No matter what happens in the NLCS, “The Daniel Murphy” play is destined to go down in Mets lore.
You’ve no doubt seen it by now: New York trailing 2-1 in the fourth inning, Murphy on first base and a shift to the right on for Lucas Duda. Duda walks, Murhpy strolls to second and, when he gets there, no Dodgers fielder calls “time” and no one moves to cover third. Murphy sprints to third base:
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Right after that, Murphy scored on a Travis d'Arnaud sac fly to tie things up. The momentum changed and, later, Murphy’s home run off of Zack Greinke proves to be the winning run rather than the merely tying run. Just a back breaker for the Dodgers. Losing is bad enough. But losing with a large assist to a brain fart is even worse.
And — while we should all first and foremost give Murphy credit for a supremely heads-up play in a game he almost single-handedly won for the Mets — it still was a brain fart, right? A failure of execution by the defense? Because that play shouldn’t happen, right? Don Mattingly said so after the game, at least, and it’s hard to take issue with what he says here:
“That’s probably [shortstop] Corey [Seager] there, whoever is on that side. We don’t shift a ton, but that’s probably his responsibility there. That’s probably all of our responsibility there on the field, talking about it and making sure that we know. With the walk, that guy’s going and Corey has to stay there, but we all should be communicating, ‘Get to third! Get to third!’ We all have to take responsibility.”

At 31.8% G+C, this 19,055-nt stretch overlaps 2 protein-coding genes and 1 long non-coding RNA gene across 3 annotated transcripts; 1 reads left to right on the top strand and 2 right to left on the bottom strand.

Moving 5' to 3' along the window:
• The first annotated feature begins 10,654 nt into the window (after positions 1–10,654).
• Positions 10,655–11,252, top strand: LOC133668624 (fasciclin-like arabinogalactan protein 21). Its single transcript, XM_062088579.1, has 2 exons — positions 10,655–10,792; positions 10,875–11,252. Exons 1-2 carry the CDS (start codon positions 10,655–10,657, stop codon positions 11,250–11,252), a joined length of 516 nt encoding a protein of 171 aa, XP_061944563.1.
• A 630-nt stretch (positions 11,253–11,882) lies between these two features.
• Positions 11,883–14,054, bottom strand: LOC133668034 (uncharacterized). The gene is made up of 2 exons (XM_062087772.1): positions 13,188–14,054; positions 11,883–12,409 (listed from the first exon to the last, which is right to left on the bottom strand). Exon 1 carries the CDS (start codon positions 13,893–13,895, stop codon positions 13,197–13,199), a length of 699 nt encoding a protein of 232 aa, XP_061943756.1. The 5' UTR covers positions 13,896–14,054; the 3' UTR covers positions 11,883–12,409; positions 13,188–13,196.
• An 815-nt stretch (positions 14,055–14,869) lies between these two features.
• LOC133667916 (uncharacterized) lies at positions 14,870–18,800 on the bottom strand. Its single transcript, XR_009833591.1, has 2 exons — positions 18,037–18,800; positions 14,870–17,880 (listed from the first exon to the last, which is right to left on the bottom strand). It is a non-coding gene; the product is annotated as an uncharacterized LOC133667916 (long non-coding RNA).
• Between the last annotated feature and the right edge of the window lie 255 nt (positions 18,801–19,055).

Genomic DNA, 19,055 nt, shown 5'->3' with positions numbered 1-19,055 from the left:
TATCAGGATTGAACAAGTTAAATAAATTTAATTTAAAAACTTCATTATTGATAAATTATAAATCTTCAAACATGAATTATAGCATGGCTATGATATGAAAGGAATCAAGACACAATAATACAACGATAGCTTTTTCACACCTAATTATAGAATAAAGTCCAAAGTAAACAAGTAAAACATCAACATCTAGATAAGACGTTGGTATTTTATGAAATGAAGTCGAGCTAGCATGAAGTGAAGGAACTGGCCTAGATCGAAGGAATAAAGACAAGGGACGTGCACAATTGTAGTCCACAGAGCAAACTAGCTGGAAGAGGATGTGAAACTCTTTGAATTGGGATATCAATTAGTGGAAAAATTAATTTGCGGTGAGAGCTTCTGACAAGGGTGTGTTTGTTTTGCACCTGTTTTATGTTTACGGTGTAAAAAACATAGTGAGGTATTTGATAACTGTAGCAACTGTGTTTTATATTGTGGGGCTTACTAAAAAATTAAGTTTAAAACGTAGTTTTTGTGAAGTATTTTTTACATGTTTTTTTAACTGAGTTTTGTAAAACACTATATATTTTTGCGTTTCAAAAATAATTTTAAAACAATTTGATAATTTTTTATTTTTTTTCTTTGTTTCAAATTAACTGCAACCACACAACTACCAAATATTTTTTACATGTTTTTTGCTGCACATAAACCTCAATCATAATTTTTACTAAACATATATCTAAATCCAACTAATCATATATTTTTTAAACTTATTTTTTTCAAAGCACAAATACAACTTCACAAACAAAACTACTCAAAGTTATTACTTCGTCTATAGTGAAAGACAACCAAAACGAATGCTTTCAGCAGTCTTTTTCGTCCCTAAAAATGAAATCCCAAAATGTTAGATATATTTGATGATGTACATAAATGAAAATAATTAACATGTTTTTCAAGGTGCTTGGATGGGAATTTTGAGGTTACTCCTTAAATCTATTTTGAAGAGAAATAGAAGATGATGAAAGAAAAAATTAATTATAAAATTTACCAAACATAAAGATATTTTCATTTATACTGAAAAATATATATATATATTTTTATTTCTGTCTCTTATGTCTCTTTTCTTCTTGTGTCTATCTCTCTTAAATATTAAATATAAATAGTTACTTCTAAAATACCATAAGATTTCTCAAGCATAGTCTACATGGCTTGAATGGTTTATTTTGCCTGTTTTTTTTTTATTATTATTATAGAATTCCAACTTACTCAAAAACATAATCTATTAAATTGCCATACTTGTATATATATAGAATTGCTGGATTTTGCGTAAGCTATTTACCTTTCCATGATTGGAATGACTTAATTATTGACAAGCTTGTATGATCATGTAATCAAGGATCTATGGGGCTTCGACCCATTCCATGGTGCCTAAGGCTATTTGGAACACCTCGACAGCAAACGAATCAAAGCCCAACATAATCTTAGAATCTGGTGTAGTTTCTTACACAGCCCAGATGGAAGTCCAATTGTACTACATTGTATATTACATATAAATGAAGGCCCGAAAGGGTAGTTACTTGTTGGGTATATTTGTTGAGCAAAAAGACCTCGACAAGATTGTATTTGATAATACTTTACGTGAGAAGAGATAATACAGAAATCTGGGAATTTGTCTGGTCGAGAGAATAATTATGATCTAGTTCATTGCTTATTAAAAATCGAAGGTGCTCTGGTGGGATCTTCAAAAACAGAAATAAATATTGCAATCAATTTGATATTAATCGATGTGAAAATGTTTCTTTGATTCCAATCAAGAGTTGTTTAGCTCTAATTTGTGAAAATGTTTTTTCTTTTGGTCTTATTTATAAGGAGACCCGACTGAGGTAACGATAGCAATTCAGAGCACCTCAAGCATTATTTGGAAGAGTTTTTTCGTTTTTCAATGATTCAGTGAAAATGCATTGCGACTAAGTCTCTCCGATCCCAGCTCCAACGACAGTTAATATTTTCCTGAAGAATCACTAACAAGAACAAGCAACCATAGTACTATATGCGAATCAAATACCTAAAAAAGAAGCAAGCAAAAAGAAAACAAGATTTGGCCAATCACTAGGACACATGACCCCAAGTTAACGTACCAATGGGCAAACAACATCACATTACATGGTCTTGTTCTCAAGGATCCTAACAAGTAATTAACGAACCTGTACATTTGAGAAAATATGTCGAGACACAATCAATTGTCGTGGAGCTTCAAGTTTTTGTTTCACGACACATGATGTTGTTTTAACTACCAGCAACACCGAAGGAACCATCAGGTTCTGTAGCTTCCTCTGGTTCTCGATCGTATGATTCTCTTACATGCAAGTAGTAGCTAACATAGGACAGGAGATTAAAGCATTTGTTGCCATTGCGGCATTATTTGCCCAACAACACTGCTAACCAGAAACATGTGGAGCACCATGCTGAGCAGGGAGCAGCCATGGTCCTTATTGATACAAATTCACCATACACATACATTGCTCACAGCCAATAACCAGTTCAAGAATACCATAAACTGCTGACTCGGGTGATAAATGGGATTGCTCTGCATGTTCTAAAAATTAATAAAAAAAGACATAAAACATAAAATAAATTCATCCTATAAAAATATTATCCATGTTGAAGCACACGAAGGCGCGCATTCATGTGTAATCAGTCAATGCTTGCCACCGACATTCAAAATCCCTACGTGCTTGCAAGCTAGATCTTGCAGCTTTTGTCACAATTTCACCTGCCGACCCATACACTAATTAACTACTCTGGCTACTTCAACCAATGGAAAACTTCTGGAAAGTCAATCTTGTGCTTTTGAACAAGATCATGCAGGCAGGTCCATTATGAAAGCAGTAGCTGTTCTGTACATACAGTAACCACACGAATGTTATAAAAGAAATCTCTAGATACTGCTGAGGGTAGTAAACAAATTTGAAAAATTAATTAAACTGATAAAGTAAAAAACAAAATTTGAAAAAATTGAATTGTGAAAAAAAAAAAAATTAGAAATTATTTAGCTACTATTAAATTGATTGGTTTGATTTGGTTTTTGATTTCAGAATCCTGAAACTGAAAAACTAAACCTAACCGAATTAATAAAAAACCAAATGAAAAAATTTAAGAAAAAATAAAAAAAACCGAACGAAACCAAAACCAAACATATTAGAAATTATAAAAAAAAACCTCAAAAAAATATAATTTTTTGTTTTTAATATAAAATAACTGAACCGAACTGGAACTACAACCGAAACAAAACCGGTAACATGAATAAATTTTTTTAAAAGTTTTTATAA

Someone needs to either call time out while the defense realigns itself or else the defense needs to realign itself a lot faster. Seems pretty straightforward. Of course, not everyone thinks it was so straightforwardly a matter of execution. Bill Plaschke of the Los Angeles Times thinks it’s a matter of philosophy:
Mattingly blamed the naked base caper on rookie Corey Seager, but, in a broader sense, the blame will be felt by new Dodgers baseball boss Andrew Friedman. This was a case of old-fashioned hustle beating the sort of new-age baseball shift that has been implemented here by the Friedman regime. It is a shift that has sometimes succeeded but still requires more work, especially on a team with a rookie shortstop.
And here . . . we . . . go.
Though it should be unnecessary to note such a thing by now, let us humor Mr. Plaschke and remind everyone that there is nothing “new-age” about defensive shifts in baseball. As Joe Posnanski wrote two years ago when discussing Lou Boudreau shifting against Ted Williams in 1946, managers at the time noted that such shifts were employed at least 25 years before that, which means shifting for pull hitters, though rare until recently, is a nearly century-old phenomenon.
Let us also note that a base runner taking an extra base thanks to the shift, though itself rare, is not unheard of. As the TBS broadcasters noted last night, Johnny Damon famously did it in the 2009 World Series against the Phillies. Dustin Pedroia did it two years ago. Mookie Betts did it this very season. It probably happens more often than that. Those were just the examples I found quickly Googling.